Lois V. Gardner
Teachers from around the country, working with students from pre-school through college, have been telling us how they're used quilts in their classrooms. . .
This is not my idea when I entered a new position as media specialist at James Simons Elementary School in Charleston, SC there were two beautiful quilts hanging in the school's media center. One quilt was made of squares designed by students to show familiar activities and scenes in Charleston, SC before Hurricane Hugo. The second quilt depicted similar scenes during and after the hurricane. These quilts are products of community history lessons and art therapy projects combined. They remain as primary resources to help us understand the students' experiences.
During Black History Month, my Cadette Girl Scout troop made a quilt (actually applied felt squares on a sheet to make the quilt design). During the five week project, we sang spirituals and told stories to make the time go by. At the end, we made a story of about 8 to 10 of the squares to lead southern slaves to the North or Canada to freedom. The girls learned about the value of quilts in the underground railroad, worked on their leadership badges and had a lot of relaxing time. It was a great project and I hope to repeat it next year. The idea came from the art teacher at the middle school.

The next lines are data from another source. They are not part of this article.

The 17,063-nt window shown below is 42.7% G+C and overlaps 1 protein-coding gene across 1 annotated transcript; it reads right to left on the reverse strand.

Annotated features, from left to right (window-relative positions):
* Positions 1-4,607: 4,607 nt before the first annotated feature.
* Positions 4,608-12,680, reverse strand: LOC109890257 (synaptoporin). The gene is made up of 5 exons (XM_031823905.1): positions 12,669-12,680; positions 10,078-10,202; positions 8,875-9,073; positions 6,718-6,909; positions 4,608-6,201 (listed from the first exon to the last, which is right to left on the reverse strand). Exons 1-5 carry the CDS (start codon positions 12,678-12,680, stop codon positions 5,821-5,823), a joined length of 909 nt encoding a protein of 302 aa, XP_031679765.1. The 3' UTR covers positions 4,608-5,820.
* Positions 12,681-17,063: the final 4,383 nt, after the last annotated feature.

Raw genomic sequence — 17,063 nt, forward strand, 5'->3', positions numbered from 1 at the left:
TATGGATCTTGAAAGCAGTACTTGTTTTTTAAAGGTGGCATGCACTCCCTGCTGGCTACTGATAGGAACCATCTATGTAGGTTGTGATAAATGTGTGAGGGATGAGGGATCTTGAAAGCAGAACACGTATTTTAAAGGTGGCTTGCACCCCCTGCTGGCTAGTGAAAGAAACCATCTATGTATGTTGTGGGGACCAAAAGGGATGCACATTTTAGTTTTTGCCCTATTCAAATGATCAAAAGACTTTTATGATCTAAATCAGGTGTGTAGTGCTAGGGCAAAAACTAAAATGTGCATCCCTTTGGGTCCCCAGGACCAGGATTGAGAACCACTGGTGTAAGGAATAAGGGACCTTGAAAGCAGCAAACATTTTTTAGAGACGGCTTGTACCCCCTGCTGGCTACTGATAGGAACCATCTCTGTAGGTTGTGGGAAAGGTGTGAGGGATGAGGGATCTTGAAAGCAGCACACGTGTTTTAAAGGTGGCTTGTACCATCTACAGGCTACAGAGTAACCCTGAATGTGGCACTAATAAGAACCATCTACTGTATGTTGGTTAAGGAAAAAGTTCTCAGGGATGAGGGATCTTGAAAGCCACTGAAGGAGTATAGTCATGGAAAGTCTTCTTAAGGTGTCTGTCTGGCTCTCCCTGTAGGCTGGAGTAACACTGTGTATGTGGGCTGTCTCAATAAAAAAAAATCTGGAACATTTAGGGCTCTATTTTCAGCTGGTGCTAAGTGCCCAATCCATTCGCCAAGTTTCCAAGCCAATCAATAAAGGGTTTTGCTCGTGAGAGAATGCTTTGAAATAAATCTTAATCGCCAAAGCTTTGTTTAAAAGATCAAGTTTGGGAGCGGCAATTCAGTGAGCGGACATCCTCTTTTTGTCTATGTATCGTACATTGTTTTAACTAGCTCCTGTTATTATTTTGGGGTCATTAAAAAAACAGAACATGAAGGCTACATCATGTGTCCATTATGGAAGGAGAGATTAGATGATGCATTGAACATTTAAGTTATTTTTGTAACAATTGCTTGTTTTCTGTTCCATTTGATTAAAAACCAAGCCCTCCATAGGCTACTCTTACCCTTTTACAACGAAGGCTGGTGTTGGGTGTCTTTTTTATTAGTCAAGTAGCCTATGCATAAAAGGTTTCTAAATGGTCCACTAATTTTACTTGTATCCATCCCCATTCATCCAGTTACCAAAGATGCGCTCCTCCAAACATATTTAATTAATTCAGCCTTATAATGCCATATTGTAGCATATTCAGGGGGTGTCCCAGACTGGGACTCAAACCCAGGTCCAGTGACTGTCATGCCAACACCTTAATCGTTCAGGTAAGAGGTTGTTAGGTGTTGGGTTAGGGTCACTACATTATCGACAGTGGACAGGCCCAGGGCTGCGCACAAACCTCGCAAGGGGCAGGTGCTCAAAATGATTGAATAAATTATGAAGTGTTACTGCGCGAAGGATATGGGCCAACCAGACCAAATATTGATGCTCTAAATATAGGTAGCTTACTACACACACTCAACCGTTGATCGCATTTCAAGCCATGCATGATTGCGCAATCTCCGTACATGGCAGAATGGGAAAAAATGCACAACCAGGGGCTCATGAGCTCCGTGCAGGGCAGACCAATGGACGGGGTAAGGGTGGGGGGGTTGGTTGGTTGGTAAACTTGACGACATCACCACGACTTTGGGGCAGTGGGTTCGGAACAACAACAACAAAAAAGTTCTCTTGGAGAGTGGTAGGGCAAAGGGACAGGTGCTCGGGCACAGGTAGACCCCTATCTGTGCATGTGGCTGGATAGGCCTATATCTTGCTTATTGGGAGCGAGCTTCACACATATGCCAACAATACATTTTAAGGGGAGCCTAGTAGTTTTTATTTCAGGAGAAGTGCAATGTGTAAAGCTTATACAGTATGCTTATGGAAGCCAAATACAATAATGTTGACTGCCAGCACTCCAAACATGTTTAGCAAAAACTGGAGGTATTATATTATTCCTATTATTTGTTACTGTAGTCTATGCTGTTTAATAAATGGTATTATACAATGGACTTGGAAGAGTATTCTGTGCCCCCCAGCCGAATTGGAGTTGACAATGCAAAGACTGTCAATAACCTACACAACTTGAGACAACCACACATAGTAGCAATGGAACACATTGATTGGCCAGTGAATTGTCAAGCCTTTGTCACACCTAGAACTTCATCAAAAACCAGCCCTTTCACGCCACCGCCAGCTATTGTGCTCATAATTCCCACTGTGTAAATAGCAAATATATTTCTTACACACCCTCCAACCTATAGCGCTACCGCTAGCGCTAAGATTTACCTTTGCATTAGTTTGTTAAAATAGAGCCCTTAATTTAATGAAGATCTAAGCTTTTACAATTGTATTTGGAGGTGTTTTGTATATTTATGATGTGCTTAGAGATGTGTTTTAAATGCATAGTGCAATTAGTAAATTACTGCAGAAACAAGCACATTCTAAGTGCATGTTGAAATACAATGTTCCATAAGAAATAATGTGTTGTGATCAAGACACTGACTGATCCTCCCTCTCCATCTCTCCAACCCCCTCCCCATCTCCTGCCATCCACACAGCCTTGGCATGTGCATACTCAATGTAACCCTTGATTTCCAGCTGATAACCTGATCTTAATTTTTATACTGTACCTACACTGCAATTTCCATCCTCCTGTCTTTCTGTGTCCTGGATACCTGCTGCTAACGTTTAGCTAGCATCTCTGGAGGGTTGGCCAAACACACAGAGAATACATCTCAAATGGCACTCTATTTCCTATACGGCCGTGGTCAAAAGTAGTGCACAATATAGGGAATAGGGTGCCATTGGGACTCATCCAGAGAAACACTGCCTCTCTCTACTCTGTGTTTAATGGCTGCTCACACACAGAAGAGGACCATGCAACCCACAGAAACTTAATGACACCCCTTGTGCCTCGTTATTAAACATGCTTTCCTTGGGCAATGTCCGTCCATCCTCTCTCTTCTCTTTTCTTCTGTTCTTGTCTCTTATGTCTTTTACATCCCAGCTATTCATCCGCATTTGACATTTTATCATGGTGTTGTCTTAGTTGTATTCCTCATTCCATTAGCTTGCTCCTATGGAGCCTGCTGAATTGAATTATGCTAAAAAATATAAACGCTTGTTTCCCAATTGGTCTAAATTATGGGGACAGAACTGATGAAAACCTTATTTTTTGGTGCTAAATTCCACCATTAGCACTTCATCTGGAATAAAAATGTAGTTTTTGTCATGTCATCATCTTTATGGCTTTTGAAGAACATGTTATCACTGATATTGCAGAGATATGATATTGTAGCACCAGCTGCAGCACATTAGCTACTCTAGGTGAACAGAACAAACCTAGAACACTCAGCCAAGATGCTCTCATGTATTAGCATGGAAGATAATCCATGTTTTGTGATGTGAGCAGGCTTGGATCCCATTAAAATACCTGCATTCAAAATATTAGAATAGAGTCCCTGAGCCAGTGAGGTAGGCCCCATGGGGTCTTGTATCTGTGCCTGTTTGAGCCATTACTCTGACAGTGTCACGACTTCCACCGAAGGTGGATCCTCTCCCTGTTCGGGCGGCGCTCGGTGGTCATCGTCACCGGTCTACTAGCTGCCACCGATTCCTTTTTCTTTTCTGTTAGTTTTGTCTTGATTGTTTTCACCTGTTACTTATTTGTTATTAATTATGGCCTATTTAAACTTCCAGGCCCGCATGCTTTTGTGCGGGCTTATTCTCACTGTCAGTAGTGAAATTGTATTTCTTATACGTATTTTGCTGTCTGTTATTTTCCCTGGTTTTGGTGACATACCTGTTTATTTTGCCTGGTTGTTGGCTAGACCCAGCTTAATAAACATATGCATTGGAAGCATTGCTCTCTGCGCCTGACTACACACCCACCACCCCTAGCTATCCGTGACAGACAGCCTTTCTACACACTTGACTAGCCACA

I have used quilts in the classroom to teach geometry and symmetry and tesselations. The students learn how two triangles are made into rectangles and squares and learn how to make symmetrical designs and then go on to make tesselations and also how, by using color, the same block can look different. Another math teacher and I speak at math conferences on how to use mathematics in quilting by using the golden ratio, the Fibonaci series, etc. Most quilts are truly mathematical.
During our Montana History interdisciplinary unit, Montana Saga, I teach
about homesteading. I have had quilters come to my classroom and show
various types of quilts and tell about the history of quilting. The homesteaders